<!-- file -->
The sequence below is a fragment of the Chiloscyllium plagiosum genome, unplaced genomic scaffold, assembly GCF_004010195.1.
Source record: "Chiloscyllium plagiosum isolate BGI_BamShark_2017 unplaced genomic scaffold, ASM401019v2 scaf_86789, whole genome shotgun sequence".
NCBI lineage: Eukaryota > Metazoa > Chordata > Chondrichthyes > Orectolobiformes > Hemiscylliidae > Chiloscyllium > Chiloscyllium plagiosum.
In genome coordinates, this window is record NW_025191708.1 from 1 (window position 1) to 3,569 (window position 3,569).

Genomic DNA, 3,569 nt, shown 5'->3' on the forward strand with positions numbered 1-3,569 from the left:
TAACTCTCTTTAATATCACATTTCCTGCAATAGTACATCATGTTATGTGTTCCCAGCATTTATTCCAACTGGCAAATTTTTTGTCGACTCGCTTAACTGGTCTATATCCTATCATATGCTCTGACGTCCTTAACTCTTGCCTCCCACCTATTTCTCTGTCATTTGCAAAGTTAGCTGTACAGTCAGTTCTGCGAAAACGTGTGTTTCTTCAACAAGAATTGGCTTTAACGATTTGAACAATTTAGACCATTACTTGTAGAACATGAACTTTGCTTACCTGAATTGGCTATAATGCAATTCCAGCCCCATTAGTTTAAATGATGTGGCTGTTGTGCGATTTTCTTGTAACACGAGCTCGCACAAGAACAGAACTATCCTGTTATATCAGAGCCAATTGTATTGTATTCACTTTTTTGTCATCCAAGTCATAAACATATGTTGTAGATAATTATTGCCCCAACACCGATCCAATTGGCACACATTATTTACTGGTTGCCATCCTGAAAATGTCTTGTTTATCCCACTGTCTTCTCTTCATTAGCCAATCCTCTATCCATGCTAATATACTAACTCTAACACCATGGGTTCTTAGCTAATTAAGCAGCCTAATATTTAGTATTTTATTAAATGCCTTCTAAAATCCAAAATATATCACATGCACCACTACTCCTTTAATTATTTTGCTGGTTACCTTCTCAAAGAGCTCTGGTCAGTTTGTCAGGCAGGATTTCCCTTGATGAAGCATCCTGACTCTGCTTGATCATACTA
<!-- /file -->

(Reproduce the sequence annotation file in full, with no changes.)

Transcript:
The sequence below is a fragment of the Chiloscyllium plagiosum genome, unplaced genomic scaffold, assembly GCF_004010195.1.
Source record: "Chiloscyllium plagiosum isolate BGI_BamShark_2017 unplaced genomic scaffold, ASM401019v2 scaf_86789, whole genome shotgun sequence".
NCBI lineage: Eukaryota > Metazoa > Chordata > Chondrichthyes > Orectolobiformes > Hemiscylliidae > Chiloscyllium > Chiloscyllium plagiosum.
In genome coordinates, this window is record NW_025191708.1 from 1 (window position 1) to 3,569 (window position 3,569).

Genomic DNA, 3,569 nt, shown 5'->3' on the forward strand with positions numbered 1-3,569 from the left:
TAACTCTCTTTAATATCACATTTCCTGCAATAGTACATCATGTTATGTGTTCCCAGCATTTATTCCAACTGGCAAATTTTTTGTCGACTCGCTTAACTGGTCTATATCCTATCATATGCTCTGACGTCCTTAACTCTTGCCTCCCACCTATTTCTCTGTCATTTGCAAAGTTAGCTGTACAGTCAGTTCTGCGAAAACGTGTGTTTCTTCAACAAGAATTGGCTTTAACGATTTGAACAATTTAGACCATTACTTGTAGAACATGAACTTTGCTTACCTGAATTGGCTATAATGCAATTCCAGCCCCATTAGTTTAAATGATGTGGCTGTTGTGCGATTTTCTTGTAACACGAGCTCGCACAAGAACAGAACTATCCTGTTATATCAGAGCCAATTGTATTGTATTCACTTTTTTGTCATCCAAGTCATAAACATATGTTGTAGATAATTATTGCCCCAACACCGATCCAATTGGCACACATTATTTACTGGTTGCCATCCTGAAAATGTCTTGTTTATCCCACTGTCTTCTCTTCATTAGCCAATCCTCTATCCATGCTAATATACTAACTCTAACACCATGGGTTCTTAGCTAATTAAGCAGCCTAATATTTAGTATTTTATTAAATGCCTTCTAAAATCCAAAATATATCACATGCACCACTACTCCTTTAATTATTTTGCTGGTTACCTTCTCAAAGAGCTCTGGTCAGTTTGTCAGGCAGGATTTCCCTTGATGAAGCATCCTGACTCTGCTTGATCATACTA